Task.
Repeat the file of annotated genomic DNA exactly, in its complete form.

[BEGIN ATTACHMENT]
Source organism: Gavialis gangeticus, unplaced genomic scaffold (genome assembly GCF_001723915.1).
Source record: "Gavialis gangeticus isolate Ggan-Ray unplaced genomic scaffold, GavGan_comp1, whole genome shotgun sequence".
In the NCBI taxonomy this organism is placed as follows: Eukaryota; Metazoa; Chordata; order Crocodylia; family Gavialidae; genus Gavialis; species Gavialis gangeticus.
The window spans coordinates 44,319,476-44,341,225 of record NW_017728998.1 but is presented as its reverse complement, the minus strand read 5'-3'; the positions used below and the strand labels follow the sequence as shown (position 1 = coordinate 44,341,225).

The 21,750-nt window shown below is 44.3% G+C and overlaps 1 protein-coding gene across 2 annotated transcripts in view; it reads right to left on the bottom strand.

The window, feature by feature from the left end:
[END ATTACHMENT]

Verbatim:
Source organism: Gavialis gangeticus, unplaced genomic scaffold (genome assembly GCF_001723915.1).
Source record: "Gavialis gangeticus isolate Ggan-Ray unplaced genomic scaffold, GavGan_comp1, whole genome shotgun sequence".
In the NCBI taxonomy this organism is placed as follows: Eukaryota; Metazoa; Chordata; order Crocodylia; family Gavialidae; genus Gavialis; species Gavialis gangeticus.
The window spans coordinates 44,319,476-44,341,225 of record NW_017728998.1 but is presented as its reverse complement, the minus strand read 5'-3'; the positions used below and the strand labels follow the sequence as shown (position 1 = coordinate 44,341,225).

The 21,750-nt window shown below is 44.3% G+C and overlaps 1 protein-coding gene across 2 annotated transcripts in view; it reads right to left on the bottom strand.

The window, feature by feature from the left end: